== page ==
Employers: responding to a Subject Access Request?
- AuthorReggie Lloyd
When Tribunal proceedings are contemplated, employees will often make a Subject Access Request (SAR) to their employer.
This is a well-used tactic to obtain early disclosure of documents that might be used at the Tribunal hearing.
When the claim gets underway, the Tribunal will order the parties to disclose all relevant documents to each other. Employers are often reluctant to comply with a SAR on the basis that the person will receive the documents under the Tribunal’s disclosure order and the employer should not have to undertake two disclosure exercises.
This is not a ground to refuse (although there are other grounds on which employers can refuse to comply with a SAR).
However, recently The Information Commissioner's Office (ICO) issued an enforcement notice against a company for failure to comply with Article 15 of the EU GDPR and UK GDPR. It failed to respond to a subject access request from a person who was making a claim in the employment tribunal.
When the person made the SAR the company informed them it would only release information when instructed to do so by the tribunal. The person complained to the ICO. The company failed to respond to the ICO on a number of occasions, but then told the ICO it had been instructed by the tribunal not to release any information at that stage although it could produce no evidence of this.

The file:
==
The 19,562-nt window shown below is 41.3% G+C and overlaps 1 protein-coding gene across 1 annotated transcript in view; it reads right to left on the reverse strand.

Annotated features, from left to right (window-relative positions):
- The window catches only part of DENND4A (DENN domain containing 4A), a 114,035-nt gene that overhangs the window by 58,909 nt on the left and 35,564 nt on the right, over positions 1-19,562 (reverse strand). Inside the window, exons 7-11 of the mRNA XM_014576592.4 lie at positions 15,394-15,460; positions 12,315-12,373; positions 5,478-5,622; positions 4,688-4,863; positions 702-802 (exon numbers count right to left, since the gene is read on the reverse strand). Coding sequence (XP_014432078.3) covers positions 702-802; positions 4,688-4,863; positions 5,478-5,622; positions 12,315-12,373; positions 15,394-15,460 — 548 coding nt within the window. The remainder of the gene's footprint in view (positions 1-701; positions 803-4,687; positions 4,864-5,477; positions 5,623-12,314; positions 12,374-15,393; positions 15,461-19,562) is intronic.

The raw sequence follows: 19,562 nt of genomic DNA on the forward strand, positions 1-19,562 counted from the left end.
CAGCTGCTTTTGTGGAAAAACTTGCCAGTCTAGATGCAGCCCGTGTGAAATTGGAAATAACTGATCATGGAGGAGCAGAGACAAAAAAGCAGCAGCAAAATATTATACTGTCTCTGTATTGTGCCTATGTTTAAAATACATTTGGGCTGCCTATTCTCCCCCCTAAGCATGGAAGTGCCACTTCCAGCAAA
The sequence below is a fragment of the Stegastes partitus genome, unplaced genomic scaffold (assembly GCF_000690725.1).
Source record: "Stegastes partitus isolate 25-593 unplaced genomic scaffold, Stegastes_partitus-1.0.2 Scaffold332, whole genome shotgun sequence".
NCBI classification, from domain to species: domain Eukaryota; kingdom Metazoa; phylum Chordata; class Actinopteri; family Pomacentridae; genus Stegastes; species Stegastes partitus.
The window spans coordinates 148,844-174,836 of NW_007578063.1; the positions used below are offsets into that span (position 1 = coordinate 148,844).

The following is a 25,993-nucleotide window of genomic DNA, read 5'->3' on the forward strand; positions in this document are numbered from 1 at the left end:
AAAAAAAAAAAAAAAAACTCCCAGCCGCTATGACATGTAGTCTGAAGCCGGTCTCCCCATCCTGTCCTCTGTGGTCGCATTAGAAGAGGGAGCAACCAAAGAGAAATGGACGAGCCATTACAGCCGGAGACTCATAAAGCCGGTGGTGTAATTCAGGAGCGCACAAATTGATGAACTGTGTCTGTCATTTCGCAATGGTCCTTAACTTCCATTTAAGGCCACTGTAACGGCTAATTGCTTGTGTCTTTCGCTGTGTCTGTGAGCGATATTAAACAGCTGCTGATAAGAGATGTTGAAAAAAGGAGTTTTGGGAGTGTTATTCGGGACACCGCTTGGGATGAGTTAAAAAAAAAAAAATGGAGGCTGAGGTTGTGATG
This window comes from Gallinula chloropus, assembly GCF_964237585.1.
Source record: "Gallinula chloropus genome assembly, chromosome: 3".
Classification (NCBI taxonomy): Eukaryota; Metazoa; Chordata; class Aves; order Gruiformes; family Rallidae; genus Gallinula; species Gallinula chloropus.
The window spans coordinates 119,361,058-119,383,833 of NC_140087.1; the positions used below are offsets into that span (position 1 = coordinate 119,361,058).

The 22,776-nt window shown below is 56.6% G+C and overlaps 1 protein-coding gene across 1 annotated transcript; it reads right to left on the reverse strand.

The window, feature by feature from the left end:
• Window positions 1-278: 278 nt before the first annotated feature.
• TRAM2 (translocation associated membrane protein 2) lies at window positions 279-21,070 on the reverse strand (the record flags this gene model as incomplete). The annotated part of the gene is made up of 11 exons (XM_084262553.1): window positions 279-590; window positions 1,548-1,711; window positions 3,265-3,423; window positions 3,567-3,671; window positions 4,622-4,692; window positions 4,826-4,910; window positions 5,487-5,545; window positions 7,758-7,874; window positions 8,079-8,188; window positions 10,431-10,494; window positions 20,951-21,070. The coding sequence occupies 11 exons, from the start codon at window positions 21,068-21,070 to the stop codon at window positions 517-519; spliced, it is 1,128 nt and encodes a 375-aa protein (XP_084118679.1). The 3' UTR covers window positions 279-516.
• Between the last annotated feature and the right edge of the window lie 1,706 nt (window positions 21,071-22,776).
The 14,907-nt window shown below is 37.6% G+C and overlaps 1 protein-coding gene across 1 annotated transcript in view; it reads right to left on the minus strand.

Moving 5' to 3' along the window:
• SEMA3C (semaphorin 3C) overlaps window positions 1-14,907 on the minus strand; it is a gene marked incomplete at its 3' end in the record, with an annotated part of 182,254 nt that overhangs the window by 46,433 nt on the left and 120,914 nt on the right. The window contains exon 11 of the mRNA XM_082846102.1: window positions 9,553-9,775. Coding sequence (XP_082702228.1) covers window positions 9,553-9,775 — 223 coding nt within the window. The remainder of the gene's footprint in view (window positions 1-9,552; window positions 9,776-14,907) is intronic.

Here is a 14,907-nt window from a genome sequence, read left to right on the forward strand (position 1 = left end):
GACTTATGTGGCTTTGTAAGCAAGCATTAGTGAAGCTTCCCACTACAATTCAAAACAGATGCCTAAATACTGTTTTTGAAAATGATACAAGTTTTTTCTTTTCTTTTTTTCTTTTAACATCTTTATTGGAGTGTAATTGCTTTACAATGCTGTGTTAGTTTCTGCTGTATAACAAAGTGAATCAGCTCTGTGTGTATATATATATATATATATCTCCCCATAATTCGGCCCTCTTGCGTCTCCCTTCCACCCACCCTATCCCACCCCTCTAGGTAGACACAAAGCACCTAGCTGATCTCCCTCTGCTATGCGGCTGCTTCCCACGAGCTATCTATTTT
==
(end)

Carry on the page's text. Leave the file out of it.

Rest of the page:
The tribunal confirmed to the person that it had no jurisdiction to deal with matters relating to data protection requests which suggested the company had lied to the ICO.
The ICO found that the company had wilfully sought to mislead the ICO and, as well as failed to comply with the subject access request, it was in breach of the accountability principle (Article 5(2), EU GDPR and UK GDPR). It issued an enforcement notice requiring the company to properly respond to the subject access request and to make changes to its internal systems, procedures and policies to ensure it identifies and responds to any future requests.
Disclosure under a SAR and as part of a Tribunal case are two separate and distinct regimes.
Employees are entitled to make a SAR at any time, because Tribunal proceedings are contemplated or ongoing does not relieve the employer of its duty to comply with the SAR.
A reply to SAR is likely to be far more restrictive than disclosure within an employment tribunal but it can be a valuable tactic for individuals to deploy. Employers, when responding to a SAR must ensure they only disclose material they are required to disclose and in particular not to disclose privileged material.
If you require any more information on this subject please contact Reggie via firstname.lastname@example.org or call 01206 217347